We all want what’s best for our kids, but we might be stuck in a situation where we can’t keep up with support. Your original child support orders were based on your situation at the time, so what are your options? If you are having a hard time paying child support, it may be time to have it modified by the court.
Why Can’t You Pay?
Before you attempt to have your support payments altered, you need to ask yourself why you can’t keep up. It’s difficult to argue that payments were too high to begin with. Remember that child support is a court ruling. The decisions were made based on everyone’s financial situation and the best interest of the child.
If you need the court to alter your child support payments, you must demonstrate that you’ve had a significant, ongoing life change. This is your best bet to receive a new ruling. Remember that failure to meet your child support payments can result in a contempt of court charge. Even if you’re struggling to keep up, make sure you’re paying something. This will help show the courts that you really want to meet your obligations, but you just can’t.
Here are some examples of life changes that could result in child support modification.
Loss of Income
This is one of the clearest reasons to request a modification, especially these days. If the global situation has forced you to lose a job or be demoted, you may need your payments altered. When calculating child support, courts often look at future earning potential as well as your current income. Perhaps the original order was based on an impending raise that you didn’t get. This could also be cause for a modification.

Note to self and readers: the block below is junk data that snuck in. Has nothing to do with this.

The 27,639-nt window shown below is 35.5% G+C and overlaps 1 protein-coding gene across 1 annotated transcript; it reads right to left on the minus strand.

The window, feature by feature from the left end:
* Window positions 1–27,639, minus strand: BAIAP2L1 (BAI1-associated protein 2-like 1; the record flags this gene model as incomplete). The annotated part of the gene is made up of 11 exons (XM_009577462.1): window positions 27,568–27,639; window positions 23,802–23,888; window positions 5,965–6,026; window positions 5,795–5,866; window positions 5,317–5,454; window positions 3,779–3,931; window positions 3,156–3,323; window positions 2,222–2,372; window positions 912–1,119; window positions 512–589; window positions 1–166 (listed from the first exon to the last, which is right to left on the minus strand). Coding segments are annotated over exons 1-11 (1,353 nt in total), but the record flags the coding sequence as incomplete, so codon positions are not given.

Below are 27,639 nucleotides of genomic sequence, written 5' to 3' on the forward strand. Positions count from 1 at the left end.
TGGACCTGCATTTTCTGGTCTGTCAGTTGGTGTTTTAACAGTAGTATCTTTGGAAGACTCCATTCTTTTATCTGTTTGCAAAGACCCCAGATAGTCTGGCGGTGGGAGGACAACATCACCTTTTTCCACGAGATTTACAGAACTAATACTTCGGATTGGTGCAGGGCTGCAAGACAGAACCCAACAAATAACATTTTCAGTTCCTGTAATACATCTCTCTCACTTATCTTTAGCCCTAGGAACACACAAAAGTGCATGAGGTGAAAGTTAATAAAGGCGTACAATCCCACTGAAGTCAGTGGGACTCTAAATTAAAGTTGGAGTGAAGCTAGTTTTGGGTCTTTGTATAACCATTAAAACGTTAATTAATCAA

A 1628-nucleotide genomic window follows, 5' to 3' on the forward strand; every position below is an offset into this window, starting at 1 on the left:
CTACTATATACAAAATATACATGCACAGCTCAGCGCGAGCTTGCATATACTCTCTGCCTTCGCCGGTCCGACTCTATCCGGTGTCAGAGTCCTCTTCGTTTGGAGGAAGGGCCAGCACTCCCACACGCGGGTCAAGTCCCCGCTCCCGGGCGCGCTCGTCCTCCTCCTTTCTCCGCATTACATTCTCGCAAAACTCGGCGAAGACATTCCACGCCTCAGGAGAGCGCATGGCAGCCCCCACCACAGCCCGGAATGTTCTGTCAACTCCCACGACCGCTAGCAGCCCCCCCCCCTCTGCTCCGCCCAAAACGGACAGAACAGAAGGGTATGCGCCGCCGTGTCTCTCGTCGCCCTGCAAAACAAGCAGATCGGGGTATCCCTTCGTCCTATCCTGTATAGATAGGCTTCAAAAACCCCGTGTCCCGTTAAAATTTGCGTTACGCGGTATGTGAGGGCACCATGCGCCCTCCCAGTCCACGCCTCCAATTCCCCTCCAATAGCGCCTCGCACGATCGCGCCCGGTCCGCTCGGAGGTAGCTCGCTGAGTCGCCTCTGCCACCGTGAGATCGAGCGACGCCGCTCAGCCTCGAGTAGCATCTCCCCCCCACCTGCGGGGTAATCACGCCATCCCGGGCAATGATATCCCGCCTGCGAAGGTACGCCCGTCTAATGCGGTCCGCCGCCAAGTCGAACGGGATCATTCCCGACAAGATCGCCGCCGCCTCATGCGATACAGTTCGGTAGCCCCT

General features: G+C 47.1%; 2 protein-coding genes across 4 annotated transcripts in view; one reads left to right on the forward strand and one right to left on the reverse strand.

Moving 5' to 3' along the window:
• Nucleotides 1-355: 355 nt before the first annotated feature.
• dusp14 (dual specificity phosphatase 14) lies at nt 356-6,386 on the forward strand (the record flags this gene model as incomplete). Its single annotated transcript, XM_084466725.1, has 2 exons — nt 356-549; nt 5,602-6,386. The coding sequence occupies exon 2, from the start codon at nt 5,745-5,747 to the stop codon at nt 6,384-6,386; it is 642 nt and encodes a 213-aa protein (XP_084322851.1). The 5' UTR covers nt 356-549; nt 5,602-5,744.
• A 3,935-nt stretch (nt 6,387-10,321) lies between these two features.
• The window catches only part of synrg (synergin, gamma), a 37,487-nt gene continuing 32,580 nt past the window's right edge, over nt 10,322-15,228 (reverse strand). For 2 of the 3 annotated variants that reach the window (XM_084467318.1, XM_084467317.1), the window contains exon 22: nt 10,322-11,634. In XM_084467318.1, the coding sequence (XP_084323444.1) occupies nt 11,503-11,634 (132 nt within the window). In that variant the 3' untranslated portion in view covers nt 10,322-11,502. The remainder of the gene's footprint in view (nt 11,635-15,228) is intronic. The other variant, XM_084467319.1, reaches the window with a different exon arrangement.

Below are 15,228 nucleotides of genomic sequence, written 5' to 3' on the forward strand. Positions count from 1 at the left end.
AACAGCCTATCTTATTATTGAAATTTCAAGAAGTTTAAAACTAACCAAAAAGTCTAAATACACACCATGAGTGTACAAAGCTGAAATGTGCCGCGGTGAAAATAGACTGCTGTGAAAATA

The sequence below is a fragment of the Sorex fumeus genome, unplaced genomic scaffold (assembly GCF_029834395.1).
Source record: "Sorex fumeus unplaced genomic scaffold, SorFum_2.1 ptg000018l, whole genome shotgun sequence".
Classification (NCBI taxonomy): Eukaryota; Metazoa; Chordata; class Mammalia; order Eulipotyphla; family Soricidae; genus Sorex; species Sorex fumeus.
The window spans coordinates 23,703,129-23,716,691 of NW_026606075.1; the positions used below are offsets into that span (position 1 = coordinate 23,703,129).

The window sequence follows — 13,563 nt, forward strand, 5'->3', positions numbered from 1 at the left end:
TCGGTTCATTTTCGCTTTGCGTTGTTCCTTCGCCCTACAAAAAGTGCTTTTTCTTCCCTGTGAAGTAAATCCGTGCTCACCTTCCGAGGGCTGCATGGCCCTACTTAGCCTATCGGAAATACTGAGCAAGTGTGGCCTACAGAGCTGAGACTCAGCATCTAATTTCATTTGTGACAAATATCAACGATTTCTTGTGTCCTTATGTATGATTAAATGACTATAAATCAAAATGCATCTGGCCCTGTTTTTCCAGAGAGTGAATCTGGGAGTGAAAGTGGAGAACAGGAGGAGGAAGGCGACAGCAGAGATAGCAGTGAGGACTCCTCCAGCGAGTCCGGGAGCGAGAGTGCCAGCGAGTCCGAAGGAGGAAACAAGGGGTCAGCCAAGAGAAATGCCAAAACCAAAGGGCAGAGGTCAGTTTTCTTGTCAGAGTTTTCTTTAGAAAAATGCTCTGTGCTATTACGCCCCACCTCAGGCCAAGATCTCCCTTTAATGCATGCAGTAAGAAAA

It’s important to remember that the court looks at whether your current income is permanent. If you have another job lined up in a growing business, you could be rejected. Perhaps you just earned a degree. This also increases your chances of a higher income. For modifications to be justified, the court must see that your current situation is likely to continue for some time.
Your Living Situation Has Changed
As life moves forward, your obligations change as well. Perhaps you’ve had a new baby with your current partner. Maybe you’ve started caring for an elder loved one who’s become incapacitated. Major life changes have a huge impact on your finances. If the court finds that your new circumstances warrant a change in child support, they can modify it.
Changes in custody can alter the original rulings as well. For example, you may go from being the secondary parent to the custodial parent. Changes in custody agreements can warrant a support modification. Talk to your lawyer if the original custody plan is different from your current arrangement. This could alter many original court rulings, not just financial ones.